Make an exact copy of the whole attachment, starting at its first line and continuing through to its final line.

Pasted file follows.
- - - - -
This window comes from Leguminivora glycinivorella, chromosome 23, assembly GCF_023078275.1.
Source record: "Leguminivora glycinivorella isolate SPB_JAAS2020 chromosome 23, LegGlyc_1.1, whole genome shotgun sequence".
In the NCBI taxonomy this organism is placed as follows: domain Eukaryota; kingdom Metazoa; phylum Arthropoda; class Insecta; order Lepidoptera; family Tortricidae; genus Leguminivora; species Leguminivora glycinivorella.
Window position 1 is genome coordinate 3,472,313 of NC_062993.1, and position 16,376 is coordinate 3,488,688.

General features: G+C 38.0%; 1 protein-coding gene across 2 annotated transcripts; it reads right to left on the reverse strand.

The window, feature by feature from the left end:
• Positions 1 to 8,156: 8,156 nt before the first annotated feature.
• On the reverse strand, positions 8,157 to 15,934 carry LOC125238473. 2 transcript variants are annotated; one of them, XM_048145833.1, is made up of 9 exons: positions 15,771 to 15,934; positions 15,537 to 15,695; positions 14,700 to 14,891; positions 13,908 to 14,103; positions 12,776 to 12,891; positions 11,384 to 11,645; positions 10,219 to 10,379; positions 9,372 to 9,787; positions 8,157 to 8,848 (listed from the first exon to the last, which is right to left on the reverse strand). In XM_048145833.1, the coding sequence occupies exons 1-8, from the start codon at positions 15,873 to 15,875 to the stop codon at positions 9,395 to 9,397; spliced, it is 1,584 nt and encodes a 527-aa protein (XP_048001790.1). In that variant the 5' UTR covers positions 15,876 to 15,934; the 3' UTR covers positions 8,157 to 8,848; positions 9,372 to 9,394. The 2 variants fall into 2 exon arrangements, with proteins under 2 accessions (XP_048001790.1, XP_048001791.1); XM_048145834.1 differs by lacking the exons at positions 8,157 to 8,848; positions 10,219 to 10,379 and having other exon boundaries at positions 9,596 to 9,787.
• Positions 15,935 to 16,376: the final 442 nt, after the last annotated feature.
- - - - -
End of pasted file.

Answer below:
This window comes from Leguminivora glycinivorella, chromosome 23, assembly GCF_023078275.1.
Source record: "Leguminivora glycinivorella isolate SPB_JAAS2020 chromosome 23, LegGlyc_1.1, whole genome shotgun sequence".
In the NCBI taxonomy this organism is placed as follows: domain Eukaryota; kingdom Metazoa; phylum Arthropoda; class Insecta; order Lepidoptera; family Tortricidae; genus Leguminivora; species Leguminivora glycinivorella.
Window position 1 is genome coordinate 3,472,313 of NC_062993.1, and position 16,376 is coordinate 3,488,688.

General features: G+C 38.0%; 1 protein-coding gene across 2 annotated transcripts; it reads right to left on the reverse strand.

The window, feature by feature from the left end:
• Positions 1 to 8,156: 8,156 nt before the first annotated feature.
• On the reverse strand, positions 8,157 to 15,934 carry LOC125238473. 2 transcript variants are annotated; one of them, XM_048145833.1, is made up of 9 exons: positions 15,771 to 15,934; positions 15,537 to 15,695; positions 14,700 to 14,891; positions 13,908 to 14,103; positions 12,776 to 12,891; positions 11,384 to 11,645; positions 10,219 to 10,379; positions 9,372 to 9,787; positions 8,157 to 8,848 (listed from the first exon to the last, which is right to left on the reverse strand). In XM_048145833.1, the coding sequence occupies exons 1-8, from the start codon at positions 15,873 to 15,875 to the stop codon at positions 9,395 to 9,397; spliced, it is 1,584 nt and encodes a 527-aa protein (XP_048001790.1). In that variant the 5' UTR covers positions 15,876 to 15,934; the 3' UTR covers positions 8,157 to 8,848; positions 9,372 to 9,394. The 2 variants fall into 2 exon arrangements, with proteins under 2 accessions (XP_048001790.1, XP_048001791.1); XM_048145834.1 differs by lacking the exons at positions 8,157 to 8,848; positions 10,219 to 10,379 and having other exon boundaries at positions 9,596 to 9,787.
• Positions 15,935 to 16,376: the final 442 nt, after the last annotated feature.